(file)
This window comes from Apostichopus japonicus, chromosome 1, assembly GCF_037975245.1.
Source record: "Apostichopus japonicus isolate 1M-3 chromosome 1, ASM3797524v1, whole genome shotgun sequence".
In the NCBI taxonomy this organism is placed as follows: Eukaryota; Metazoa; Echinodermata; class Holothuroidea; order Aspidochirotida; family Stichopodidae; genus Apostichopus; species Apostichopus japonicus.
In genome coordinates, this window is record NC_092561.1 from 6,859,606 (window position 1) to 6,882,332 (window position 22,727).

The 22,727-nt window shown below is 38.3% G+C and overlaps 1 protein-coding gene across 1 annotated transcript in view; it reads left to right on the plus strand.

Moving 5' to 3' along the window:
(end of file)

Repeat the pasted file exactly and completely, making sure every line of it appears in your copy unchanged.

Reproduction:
This window comes from Apostichopus japonicus, chromosome 1, assembly GCF_037975245.1.
Source record: "Apostichopus japonicus isolate 1M-3 chromosome 1, ASM3797524v1, whole genome shotgun sequence".
In the NCBI taxonomy this organism is placed as follows: Eukaryota; Metazoa; Echinodermata; class Holothuroidea; order Aspidochirotida; family Stichopodidae; genus Apostichopus; species Apostichopus japonicus.
In genome coordinates, this window is record NC_092561.1 from 6,859,606 (window position 1) to 6,882,332 (window position 22,727).

The 22,727-nt window shown below is 38.3% G+C and overlaps 1 protein-coding gene across 1 annotated transcript in view; it reads left to right on the plus strand.

Moving 5' to 3' along the window: